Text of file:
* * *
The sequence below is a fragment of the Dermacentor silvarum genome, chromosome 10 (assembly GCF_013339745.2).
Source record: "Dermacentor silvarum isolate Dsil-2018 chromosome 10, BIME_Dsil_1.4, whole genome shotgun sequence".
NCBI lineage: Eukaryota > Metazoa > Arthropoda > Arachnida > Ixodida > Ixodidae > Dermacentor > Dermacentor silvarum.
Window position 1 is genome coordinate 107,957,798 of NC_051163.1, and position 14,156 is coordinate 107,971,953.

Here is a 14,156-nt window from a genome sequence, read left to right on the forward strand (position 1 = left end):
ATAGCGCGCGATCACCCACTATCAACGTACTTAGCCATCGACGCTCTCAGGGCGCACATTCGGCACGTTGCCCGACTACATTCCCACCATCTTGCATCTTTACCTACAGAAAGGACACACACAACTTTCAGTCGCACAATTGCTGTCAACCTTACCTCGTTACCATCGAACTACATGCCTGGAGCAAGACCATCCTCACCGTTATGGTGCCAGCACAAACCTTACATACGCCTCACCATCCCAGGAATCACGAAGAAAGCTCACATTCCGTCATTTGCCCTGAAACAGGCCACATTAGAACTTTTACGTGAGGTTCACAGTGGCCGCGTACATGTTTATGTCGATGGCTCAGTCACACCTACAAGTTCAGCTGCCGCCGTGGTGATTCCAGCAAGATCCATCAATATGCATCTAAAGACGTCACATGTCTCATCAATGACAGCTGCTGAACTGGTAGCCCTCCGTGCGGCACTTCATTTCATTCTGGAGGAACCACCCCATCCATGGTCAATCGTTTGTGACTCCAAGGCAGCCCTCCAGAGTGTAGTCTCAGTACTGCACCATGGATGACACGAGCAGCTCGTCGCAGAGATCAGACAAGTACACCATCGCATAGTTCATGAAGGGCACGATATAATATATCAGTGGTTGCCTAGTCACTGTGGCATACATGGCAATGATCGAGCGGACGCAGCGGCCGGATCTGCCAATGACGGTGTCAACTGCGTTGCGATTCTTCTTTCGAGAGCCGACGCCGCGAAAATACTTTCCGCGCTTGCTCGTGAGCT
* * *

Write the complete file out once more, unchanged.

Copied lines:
The sequence below is a fragment of the Dermacentor silvarum genome, chromosome 10 (assembly GCF_013339745.2).
Source record: "Dermacentor silvarum isolate Dsil-2018 chromosome 10, BIME_Dsil_1.4, whole genome shotgun sequence".
NCBI lineage: Eukaryota > Metazoa > Arthropoda > Arachnida > Ixodida > Ixodidae > Dermacentor > Dermacentor silvarum.
Window position 1 is genome coordinate 107,957,798 of NC_051163.1, and position 14,156 is coordinate 107,971,953.

Here is a 14,156-nt window from a genome sequence, read left to right on the forward strand (position 1 = left end):
ATAGCGCGCGATCACCCACTATCAACGTACTTAGCCATCGACGCTCTCAGGGCGCACATTCGGCACGTTGCCCGACTACATTCCCACCATCTTGCATCTTTACCTACAGAAAGGACACACACAACTTTCAGTCGCACAATTGCTGTCAACCTTACCTCGTTACCATCGAACTACATGCCTGGAGCAAGACCATCCTCACCGTTATGGTGCCAGCACAAACCTTACATACGCCTCACCATCCCAGGAATCACGAAGAAAGCTCACATTCCGTCATTTGCCCTGAAACAGGCCACATTAGAACTTTTACGTGAGGTTCACAGTGGCCGCGTACATGTTTATGTCGATGGCTCAGTCACACCTACAAGTTCAGCTGCCGCCGTGGTGATTCCAGCAAGATCCATCAATATGCATCTAAAGACGTCACATGTCTCATCAATGACAGCTGCTGAACTGGTAGCCCTCCGTGCGGCACTTCATTTCATTCTGGAGGAACCACCCCATCCATGGTCAATCGTTTGTGACTCCAAGGCAGCCCTCCAGAGTGTAGTCTCAGTACTGCACCATGGATGACACGAGCAGCTCGTCGCAGAGATCAGACAAGTACACCATCGCATAGTTCATGAAGGGCACGATATAATATATCAGTGGTTGCCTAGTCACTGTGGCATACATGGCAATGATCGAGCGGACGCAGCGGCCGGATCTGCCAATGACGGTGTCAACTGCGTTGCGATTCTTCTTTCGAGAGCCGACGCCGCGAAAATACTTTCCGCGCTTGCTCGTGAGCT